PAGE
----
1. Section Editor(s): STOKOWSKI, LAURA A. RN, MS

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For 55 years, the inborn error of metabolism known as phenylketonuria (PKU) has been managed with a phenylalanine-free diet. In 1961, dietary management successfully prevented mental retardation in children with PKU when Dr Robert Guthrie developed a simple blood test that permitted identification of affected newborns early enough for dietary therapy to prevent brain damage from phenylalanine (Phe) accumulation.


A new drug, sapropterin dihydrochloride (Kuvan, BioMarin Pharmaceuticals, Novato, California), is the first drug of its kind approved by the Food and Drug Administration for treatment of PKU.1 Along with a Phe-restricted diet, sapropterin dihydrochloride reduces blood Phe levels in patients with hyperphenylalaninemia. Sapropterin dihydrochloride is a naturally occurring enzyme cofactor that works in conjunction with phenylalanine hydroxylase to metabolize Phe. Phe is found in foods that contain proteins (meats, dairy, egg products). It is estimated that 30% to 50% of PKU patients will respond to sapropterin dihydrochloride. Patients who do not follow a Phe-restricted diet will not benefit from sapropterin dihydrochloride.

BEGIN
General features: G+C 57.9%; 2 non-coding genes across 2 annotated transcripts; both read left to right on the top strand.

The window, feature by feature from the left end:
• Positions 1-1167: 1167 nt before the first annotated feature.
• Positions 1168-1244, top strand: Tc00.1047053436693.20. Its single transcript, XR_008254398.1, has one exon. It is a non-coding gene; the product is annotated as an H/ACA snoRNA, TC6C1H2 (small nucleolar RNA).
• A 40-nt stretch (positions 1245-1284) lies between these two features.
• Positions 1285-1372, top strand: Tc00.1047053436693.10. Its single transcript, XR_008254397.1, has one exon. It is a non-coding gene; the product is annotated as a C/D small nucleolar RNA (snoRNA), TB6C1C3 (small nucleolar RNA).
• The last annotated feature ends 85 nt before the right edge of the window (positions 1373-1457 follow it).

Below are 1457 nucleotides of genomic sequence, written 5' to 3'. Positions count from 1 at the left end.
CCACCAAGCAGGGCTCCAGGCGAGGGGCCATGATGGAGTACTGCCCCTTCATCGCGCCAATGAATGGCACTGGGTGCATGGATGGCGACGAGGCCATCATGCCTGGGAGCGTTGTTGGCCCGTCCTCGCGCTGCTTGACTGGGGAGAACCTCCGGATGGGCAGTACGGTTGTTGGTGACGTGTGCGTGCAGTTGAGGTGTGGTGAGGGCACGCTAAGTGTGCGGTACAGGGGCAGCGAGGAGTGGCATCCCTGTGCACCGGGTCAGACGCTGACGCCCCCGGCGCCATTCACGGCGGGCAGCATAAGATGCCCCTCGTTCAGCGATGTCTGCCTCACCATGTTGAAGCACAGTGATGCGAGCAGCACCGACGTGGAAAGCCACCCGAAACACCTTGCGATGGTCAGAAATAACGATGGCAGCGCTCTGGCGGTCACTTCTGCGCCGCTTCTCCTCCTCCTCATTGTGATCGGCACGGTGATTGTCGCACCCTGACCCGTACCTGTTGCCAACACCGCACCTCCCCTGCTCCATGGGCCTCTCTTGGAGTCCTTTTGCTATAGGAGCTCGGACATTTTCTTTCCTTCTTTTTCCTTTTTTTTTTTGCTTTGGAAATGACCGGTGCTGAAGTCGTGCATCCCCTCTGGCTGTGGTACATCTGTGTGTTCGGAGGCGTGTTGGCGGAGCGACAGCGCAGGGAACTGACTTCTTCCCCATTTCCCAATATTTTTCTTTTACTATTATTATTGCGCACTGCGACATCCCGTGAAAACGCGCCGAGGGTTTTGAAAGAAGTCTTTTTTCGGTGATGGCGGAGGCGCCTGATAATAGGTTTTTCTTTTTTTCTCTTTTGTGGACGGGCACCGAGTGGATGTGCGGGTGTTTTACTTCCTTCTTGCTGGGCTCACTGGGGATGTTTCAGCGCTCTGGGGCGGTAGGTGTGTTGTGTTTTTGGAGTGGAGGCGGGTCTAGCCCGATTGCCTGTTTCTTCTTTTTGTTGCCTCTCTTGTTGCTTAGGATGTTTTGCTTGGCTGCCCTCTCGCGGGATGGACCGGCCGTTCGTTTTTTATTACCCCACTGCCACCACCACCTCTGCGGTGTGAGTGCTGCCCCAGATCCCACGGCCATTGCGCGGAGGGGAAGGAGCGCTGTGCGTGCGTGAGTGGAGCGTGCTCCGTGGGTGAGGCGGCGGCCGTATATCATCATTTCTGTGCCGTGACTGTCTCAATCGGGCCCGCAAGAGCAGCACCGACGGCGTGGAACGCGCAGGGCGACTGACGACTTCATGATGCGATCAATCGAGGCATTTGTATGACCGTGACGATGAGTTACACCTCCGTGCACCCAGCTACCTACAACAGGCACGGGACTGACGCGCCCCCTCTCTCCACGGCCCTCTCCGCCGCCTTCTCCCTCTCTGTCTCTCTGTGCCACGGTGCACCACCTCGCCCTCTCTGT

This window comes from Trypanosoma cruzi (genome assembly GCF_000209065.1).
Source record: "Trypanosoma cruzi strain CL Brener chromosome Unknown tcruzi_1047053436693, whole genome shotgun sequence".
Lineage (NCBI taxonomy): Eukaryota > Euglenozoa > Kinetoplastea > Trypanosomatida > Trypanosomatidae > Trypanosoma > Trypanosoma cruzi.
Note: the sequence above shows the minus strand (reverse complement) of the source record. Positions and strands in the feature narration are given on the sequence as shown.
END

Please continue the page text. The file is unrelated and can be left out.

1. US Food and Drug Administration. FDA approves Kuvan for treatment of phenylketonuria (PKU). FDA News. Published December 13, 2007. Accessed March 12, 2008. [Context Link]